Monday 28 June 2010


Slacker on DVD's is a round-up of this weeks most notable releases on DVD and Blu-Ray, along with some of the less notable ones too.

More after the jump...

A group of sexy young teens (Haylie Duff, Shawn Ashmore) organise a party on a deserted island, not realising that a young girl was murdered there a few years ago. How is this connected to them all? Is everyone innocent or do some have secrets to hide? Starring the less famous siblings of semi-famous people, this thriller sets itself up as Perfect Getaway 2. Much like that film, there's twists and turns that you wouldn't expect along with some that make no bloody sense, and the action and the performances are largely of a mediocre quality. It's an easy watch of you fancy renting it, but it's instantly forgettable.

For those of you not familiar with Uwe Boll and his films, you've probably picked up one of his films in Blockbuster at some point and gone 'Nah, that looks crap'. Well there's not much new here. Again showing some fantastic timing, we have a young loon from a small town who decides to go on a killing spree with some automatic weapons. He's fully suited to protect his body and his identity, and he methodically takes down all those who've wronged him in the smallest of ways. The quote on the cover compares it to Elephant and Falling Down, but Boll is too simplistic a writer and director for that ever to be true. From what I've seen of his films, Boll doesn't deal with subtext; what you see is what you get. There's no satire here, no deep sociological message about the failures of the school systems or gun control. At best it's a worrying wish fulfillment fantasy for sociopaths, at worst it's a call to arms. If this is the kind of crap he's going to keep churning out he deserves to sink to the bottom of the straight to DVD shitpile with Steven Seagal.

After witnessing the brutal murder of a young boy, Solomon Kane (James Purefoy) makes a promise for vengeance that may cost him his soul. A plodding dark ages swordplay fantasy that takes forever to get started, then doesn't deliver. It's completely devoid of humour and takes itself far too seriously, and it steals too blatantly from other films. He dresses like Van Helsing and fights like Conan, and shares at least 2 cast members with Clash of the Titans. The best thing to say about it is that it opts for practical effects and make-up instead of CGI, but that just shows up the digital monstrosity Kane has to fight towards the climax.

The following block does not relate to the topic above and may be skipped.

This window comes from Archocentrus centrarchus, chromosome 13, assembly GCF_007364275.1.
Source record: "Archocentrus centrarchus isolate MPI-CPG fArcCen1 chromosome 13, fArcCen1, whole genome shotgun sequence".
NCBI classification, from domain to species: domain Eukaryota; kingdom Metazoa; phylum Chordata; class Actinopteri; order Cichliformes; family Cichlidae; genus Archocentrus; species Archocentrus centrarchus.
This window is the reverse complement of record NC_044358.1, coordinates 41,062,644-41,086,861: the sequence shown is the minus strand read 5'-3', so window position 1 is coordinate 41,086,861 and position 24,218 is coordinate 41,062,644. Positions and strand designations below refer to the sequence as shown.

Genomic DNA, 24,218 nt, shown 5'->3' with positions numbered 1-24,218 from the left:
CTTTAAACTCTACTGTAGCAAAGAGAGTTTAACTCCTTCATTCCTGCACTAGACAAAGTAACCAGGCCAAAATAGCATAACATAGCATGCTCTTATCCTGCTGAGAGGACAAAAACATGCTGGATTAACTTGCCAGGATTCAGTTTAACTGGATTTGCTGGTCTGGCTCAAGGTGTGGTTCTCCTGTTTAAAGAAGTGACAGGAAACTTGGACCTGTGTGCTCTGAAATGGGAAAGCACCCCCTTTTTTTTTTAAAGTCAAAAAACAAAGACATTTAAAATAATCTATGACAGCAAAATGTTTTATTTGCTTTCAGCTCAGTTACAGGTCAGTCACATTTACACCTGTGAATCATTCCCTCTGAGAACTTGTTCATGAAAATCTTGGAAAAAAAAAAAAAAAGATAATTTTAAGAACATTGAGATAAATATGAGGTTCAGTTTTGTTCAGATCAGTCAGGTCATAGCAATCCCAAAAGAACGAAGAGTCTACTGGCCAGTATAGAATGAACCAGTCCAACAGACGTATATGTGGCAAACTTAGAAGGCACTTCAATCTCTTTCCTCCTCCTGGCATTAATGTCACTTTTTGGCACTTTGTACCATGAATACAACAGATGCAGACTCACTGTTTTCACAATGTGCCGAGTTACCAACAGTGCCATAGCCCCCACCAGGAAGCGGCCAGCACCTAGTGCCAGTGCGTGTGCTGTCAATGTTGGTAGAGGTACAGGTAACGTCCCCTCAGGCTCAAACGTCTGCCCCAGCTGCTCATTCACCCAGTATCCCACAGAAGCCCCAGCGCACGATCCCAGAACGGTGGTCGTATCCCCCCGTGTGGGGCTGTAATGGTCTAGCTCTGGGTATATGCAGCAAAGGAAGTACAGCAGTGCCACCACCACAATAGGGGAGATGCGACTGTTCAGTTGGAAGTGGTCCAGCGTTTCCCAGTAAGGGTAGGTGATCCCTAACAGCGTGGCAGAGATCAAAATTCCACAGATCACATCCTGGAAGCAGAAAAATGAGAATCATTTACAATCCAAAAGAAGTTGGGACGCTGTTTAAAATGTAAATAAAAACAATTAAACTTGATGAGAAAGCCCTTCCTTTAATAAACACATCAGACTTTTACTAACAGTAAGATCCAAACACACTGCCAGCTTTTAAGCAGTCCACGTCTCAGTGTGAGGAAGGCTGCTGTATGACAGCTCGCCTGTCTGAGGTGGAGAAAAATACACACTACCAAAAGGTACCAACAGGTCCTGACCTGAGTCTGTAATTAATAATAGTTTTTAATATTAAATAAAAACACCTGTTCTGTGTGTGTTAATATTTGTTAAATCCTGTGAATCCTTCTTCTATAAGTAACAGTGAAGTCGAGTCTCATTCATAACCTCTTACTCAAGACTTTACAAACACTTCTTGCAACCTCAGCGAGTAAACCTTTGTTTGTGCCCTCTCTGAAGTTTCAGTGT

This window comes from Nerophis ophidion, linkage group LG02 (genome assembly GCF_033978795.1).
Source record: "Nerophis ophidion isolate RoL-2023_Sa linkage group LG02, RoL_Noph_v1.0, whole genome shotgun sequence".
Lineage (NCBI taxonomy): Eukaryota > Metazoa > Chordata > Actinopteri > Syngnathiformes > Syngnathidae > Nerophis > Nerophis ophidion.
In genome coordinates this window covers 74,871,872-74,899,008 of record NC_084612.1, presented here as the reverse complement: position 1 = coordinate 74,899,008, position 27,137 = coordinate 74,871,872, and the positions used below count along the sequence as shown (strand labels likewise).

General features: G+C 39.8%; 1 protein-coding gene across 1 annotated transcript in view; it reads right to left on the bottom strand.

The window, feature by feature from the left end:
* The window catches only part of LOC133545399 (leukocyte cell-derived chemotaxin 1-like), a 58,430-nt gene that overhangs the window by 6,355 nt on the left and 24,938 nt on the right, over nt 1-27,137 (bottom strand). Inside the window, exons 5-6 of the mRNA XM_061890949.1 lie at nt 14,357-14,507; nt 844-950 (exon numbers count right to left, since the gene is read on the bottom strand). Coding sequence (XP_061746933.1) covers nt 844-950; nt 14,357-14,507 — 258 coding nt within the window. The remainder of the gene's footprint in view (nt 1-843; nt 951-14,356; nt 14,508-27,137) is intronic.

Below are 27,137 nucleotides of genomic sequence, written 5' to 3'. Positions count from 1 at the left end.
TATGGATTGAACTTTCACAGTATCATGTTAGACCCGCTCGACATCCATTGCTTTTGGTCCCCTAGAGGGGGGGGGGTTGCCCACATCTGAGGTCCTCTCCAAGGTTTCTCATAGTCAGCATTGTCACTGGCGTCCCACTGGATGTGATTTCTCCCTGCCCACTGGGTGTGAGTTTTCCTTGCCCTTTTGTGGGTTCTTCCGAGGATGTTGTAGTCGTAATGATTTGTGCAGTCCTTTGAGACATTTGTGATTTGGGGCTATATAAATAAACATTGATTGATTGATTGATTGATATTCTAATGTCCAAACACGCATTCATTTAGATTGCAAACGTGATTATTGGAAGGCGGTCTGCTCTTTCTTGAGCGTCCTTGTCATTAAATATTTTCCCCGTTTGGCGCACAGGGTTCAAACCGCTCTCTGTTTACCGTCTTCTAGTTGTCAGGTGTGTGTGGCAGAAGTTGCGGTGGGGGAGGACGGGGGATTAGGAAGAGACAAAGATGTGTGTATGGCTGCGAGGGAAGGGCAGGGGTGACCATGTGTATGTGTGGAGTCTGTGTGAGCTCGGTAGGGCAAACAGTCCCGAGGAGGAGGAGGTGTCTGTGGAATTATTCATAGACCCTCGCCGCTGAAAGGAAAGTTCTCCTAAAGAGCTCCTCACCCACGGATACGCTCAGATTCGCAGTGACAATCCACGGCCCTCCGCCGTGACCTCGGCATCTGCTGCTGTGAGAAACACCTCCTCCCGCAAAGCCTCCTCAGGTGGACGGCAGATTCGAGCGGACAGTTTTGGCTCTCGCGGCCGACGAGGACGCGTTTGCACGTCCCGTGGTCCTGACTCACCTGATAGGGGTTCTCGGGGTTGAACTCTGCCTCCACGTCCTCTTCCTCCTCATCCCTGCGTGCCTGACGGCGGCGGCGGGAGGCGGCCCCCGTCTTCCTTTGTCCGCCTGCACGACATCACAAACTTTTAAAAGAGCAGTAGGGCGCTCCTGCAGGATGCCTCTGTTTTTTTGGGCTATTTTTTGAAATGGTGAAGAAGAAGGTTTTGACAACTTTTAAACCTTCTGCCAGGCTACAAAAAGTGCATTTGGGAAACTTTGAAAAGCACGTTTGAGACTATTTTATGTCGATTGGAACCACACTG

Susie Salmon is the sweet neighbourhood girl who unfortunately attracts the attention of the local serial killer. Before she ascends to heaven she remains in a dream like purgatory where she can watch over her family and her murderer. This film had great potential, having a much heralded novel as its source material and Peter Jackson, the Oscar winning director of the Lord of The Rings trilogy at the helm, but unfortunately this film falls far short of expectations. Although Jackson may not have seemed an obvious choice for this smaller scale story, it shares some similar territory with Heavenly Creatures, a fantastic film that mixes the real world with a fantasy land, all with the dark backdrop of murder. I think this project ran away from him. The performances are perfectly fine, even if the murderer is instantly decipherable to all audiences. It's the poor realisation of the fantasy world that Susie lives in that really lets the film down, showing off some atrocious CGI work. Perhaps a more literal interpretation of the book would have worked better. It would never have gained a 12 certificate, but it might have made a better film.

After finding that all of his children have cancelled their planned meet up with him, recently widowed Frank (Robert De Niro) decides to get on a bus, and a train, and whatever form of transport it takes to reconnect with his children (Kate Beckinsale, Sam Rockwell and Drew Barrymore). One by one he visits them whilst they put on a fascade of happiness for him. It was their mother they could talk to frankly; Dad was there to offer encouragement and stern advice.
I thought this film was going to go one of two ways; either a Family Stone 'families do the craziest things' kind of comedy/drama, or an About Schmidt journey of self discovery. Well, it's neither, or at least only a bit of both. It's good to see Robert De Niro back in drama mode instead of the comedies he's been appearing in recently. This is more akin to the kind of projects he should be seeking out, his advancing years opening up more dramatic roles for him. As the family truths start to come out, Frank is forced to defend his parenting skills and remind his children that they still have one parent left. A pleasant family drama.

DVD of the week? Not really a classic week but the best of the bunch is Everybody's Fine.

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